1 Samuel 26:1–25 . . . Bible Study Summary with Videos and Questions

“David Again Spares Saul’s Life”

We recently read and discussed this summary account in 1 Sam. 24:1–22) of David first sparing Saul's life, albeit in a cave's restroom. Today's chapter 26 scene shifts back to Saul, allowing us to see even more of his character traits in action. The writer contrasted his improper attitudes, behavior, and consequences, with David's proper attitudes, behavior, and consequences. There are many similarities between the life-sparing efforts David made in both chapters. Perhaps the most significant difference is that in chapter 24, David was on the defensive, whereas, here in chapter 26 he's on the offensive.

The similarities of chapters 24 and 26 highlight David's getting a second chance. The differences between the two chapters tell us how well David did the second time around. Chapter 26 is the third and final episode in the mini-section about David's treatment of two fools: Nabal and Saul. A prominent theme in our hearty periscope is David's learning to trust God to repay his enemies rather than take vengeance himself.

Here's how today's chapter 26 will play out: Saul will search for David, who'll then respond (vv. 1–5); David will keep his man Abishai from killing Saul (vv. 6–12); he'll then rebuke Saul's man Abner for not protecting Saul (vv. 13–16); in conclusion, Saul will talk to David, who'll then respond (vv. 17–25).

David’s Second Opportunity to Kill Saul (26:1–5)

26 1The Ziphites went to Saul at Gibeah and said, “Is not David hiding on the hill of Hakilah, which faces Jeshimon?” (1 Sam. 26:1)

Let's immediately put this chapter into perspective. We've met the Ziphites before. In chapter 23, we were told that they went up to Saul at his home in Gibeah, informing him of David’s whereabouts and promising to deliver him to the king (23:19–20). The people of Ziph had previously betrayed David's whereabouts to Saul (23:19–23). They were about to try again to gain King Saul's favor by helping Saul find David. Saul, in hot pursuit of David, soon arrived. When David learned of Saul’s presence, he moved further south, where he was nearly trapped by Saul on a mountain in the wilderness of Maon. Had it not been for the timely arrival of a messenger with a report that the Philistines had attacked Israel, Saul would have captured David (23:24–29).

It was after Saul had returned from following the Philistines that he resumed his pursuit of David. While Saul paused at a rest stop at the very cave in which David and his men were hiding, David secretly cut off a portion of Saul’s robe but he wouldn't allow anyone to harm Saul. He then revealed himself to Saul and demonstrated his innocence by showing the portion of the king’s robe he'd just cut off while inside the cave. Saul “repented” (for the moment); the two men parted peacefully. David then publicly asserted that it would be wrong for him (or anyone else) to harm Saul, since that would destroy God’s anointed. David wouldn't harm his king; he'd seek only his good.

We saw in chapter 25's summary that David's commitment regarding Saul’s wellbeing wasn't extended to Nabal. David sent a delegation of ten men to ask Nabal for a contribution of food, since he was celebrating sheep-sheering time. In his rude refusal, Nabal withheld food; what's more, he heaped insults upon David who became so incensed that he set out to kill Nabal and every male in his household. Through the wise intervention of Abigail (Nabal’s wife), David spared Nabal’s life temporarily, and was thus restrained from acting foolishly. In her appeal to David, Abigail reminded him of the very principles he'd embraced in chapter 24.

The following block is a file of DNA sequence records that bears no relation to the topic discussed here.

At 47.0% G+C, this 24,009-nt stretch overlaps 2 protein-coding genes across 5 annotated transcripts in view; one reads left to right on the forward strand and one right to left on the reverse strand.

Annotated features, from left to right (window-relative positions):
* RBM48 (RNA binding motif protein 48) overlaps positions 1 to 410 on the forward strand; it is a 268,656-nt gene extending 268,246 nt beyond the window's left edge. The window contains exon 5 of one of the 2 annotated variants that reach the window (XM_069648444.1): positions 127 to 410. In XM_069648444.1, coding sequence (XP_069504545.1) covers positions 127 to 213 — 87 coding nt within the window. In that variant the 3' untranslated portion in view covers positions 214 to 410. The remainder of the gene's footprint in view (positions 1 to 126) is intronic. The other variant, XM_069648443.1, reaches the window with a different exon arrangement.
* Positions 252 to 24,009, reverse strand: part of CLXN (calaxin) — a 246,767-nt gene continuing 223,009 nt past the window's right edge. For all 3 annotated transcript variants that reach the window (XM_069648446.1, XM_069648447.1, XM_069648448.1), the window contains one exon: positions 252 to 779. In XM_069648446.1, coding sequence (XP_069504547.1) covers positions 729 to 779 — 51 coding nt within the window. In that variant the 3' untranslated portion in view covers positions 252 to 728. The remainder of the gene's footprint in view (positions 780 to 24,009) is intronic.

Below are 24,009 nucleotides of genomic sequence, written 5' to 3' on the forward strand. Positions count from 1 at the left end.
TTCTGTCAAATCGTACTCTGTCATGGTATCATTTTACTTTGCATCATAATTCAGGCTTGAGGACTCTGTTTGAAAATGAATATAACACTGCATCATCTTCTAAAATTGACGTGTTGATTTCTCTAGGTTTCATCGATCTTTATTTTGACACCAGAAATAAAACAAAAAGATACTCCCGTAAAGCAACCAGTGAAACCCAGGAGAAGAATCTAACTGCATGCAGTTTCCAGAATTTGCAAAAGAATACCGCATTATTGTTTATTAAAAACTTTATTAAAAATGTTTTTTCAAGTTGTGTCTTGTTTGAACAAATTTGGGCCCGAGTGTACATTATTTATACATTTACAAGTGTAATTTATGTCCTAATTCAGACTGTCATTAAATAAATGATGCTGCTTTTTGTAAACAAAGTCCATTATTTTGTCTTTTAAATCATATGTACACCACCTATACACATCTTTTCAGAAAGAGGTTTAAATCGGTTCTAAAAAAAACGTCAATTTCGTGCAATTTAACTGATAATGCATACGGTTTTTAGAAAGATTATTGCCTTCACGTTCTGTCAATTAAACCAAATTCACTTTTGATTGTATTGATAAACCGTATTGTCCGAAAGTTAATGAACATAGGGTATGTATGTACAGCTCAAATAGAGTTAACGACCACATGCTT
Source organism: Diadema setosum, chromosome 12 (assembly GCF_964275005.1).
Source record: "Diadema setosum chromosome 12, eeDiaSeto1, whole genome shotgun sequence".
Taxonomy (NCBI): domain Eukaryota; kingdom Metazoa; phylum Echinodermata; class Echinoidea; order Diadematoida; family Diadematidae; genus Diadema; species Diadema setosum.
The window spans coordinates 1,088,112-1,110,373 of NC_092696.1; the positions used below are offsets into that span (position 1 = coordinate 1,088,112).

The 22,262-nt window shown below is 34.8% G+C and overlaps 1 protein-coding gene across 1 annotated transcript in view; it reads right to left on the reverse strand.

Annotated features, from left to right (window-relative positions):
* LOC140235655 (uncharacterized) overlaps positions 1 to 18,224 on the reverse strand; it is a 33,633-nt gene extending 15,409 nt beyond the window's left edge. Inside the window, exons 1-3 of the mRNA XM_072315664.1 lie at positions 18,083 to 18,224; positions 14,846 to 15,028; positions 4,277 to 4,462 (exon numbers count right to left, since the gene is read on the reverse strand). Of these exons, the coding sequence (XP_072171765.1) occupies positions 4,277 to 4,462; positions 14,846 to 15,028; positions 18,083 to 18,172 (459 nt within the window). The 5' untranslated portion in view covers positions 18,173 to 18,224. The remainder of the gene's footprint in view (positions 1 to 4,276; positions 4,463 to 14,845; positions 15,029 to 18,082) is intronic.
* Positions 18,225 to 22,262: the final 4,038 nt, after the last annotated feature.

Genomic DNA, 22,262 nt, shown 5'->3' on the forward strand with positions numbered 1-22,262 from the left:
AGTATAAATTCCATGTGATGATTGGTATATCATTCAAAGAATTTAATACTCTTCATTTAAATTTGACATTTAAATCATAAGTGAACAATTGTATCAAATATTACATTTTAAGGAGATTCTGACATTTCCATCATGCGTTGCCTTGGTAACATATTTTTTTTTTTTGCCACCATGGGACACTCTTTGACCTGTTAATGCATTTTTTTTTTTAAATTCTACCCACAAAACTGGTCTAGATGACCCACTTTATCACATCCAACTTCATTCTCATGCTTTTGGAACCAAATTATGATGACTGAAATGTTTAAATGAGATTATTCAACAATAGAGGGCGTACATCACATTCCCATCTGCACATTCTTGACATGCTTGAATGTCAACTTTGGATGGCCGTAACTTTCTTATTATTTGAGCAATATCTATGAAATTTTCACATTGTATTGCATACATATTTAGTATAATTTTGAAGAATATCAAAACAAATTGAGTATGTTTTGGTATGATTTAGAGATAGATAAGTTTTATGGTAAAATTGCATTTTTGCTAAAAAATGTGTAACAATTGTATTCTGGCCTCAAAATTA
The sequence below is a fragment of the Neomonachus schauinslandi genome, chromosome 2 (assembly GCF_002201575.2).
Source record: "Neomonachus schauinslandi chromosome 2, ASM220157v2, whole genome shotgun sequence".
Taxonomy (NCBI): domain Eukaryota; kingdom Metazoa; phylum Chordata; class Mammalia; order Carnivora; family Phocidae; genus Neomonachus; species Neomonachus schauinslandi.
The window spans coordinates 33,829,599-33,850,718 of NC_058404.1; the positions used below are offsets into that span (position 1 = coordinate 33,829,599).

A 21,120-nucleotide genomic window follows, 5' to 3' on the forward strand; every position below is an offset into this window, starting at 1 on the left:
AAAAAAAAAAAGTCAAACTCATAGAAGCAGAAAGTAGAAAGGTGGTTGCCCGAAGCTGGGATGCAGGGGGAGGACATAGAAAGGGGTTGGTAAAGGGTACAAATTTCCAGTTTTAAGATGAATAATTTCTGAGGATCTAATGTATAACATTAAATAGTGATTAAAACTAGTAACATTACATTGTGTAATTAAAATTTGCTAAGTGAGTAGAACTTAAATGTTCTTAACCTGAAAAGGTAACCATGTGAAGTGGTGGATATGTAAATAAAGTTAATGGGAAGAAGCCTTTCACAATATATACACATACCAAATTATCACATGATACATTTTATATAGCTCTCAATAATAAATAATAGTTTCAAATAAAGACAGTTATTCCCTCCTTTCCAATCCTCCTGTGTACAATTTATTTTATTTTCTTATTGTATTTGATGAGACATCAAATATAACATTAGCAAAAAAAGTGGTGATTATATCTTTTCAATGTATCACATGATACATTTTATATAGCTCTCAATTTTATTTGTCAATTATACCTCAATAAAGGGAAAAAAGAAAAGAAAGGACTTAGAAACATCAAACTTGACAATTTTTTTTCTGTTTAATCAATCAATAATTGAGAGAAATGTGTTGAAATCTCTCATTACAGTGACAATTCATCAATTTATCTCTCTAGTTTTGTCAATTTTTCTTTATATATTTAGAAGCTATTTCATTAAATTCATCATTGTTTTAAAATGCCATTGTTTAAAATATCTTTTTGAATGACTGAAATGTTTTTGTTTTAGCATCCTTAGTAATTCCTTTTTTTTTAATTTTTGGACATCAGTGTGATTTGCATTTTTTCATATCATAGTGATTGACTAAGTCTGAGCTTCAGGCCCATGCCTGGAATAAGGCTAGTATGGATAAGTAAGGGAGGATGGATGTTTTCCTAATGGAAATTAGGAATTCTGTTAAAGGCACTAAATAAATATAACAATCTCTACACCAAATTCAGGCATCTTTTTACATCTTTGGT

In today's opening verses, we again find the Ziphites betraying David to Saul. This time, Saul wasn't in the wilderness of Ziph, threatening the lives of those who'd withhold information about David’s whereabouts; he was at home in Gibeah, having given up the pursuit of David, at least for a time. But with the arrival of these helpful informants, Saul was once again prompted to pursue David. These Ziphites (descendants of Caleb, and thus of Judah) were fellow-Judahites with David; yet they betrayed their future king.

Despite his declarations and promises, Saul returned to the wilderness of Ziph, accompanied by 3,000 of his best soldiers (v. 2). This time he wouldn't let David and his 600 soldiers get away. So he pitched camp on the hill of Hakilah, close to the road while David remained in a more remote area of the wilderness. Saul's soldiers were camped and David would take the initiative to scout out their camp. His spies located it and informed David, who approached with his men, seeing Saul asleep in its center, easily identified by his size, his armor or apparel, and certainly his spear. Next to Saul laid his uncle and commander of the army, Abner. From Saul and Abner in the center, the 3,000 soldiers radiated. [Note this about Saul's spear: Saul had used it to attack David twice (cf. 18:10–11; 19:9–10) and Jonathan, his son, once (20:33) when Saul was upset. It was, therefore, an instrument of death. It was also the symbol of Saul's rule, similar to a scepter (22:6).]

David Said, “Don't Destroy Him!” (vv. 6–12)

Back with his men, David found nephew Abishai willing to volunteer for the dangerous mission of infiltrating Saul's camp. Together the two snuck into it. The narrator tells us:

7So David and Abishai went to the army by night, and there was Saul, lying asleep inside the camp with his spear stuck in the ground near his head. Abner and the soldiers were lying around him (1 Sam. 26:7).

David's reason for entering Saul's camp wasn't to kill him but to teach him a lesson. By taking Saul's spear, David would teach the king that David had the power of death but chose to spare Saul's life rather than take it. This symbolic act also communicated that the right to rule would be David's eventually. And by taking his water jug, albeit a life-giving vessel, since life in the Judaean wilderness depended on drinking water, David taught Saul that he had the power to take his life.

They were all sleeping, "because the Lord had put them into a deep sleep" (v. 12b). Abishai and David engaged in a hushed argument. Abishai boasted that he'd kill Saul, "With one thrust of my spear. I won't strike him twice" (v. 8). But David wouldn't let him. David's reasoning clearly explains the nature of his faith in Yahweh.

9But David said to Abishai, “Don’t destroy him! Who can lay a hand on the Lord’s anointed and be guiltless?10As surely as the Lord lives,” he said, “the Lord himself will strike him, or his time will come and he will die, or he will go into battle and perish. 11But the Lord forbid that I should lay a hand on the Lord’s anointed (1 Sam. 26:9–11a).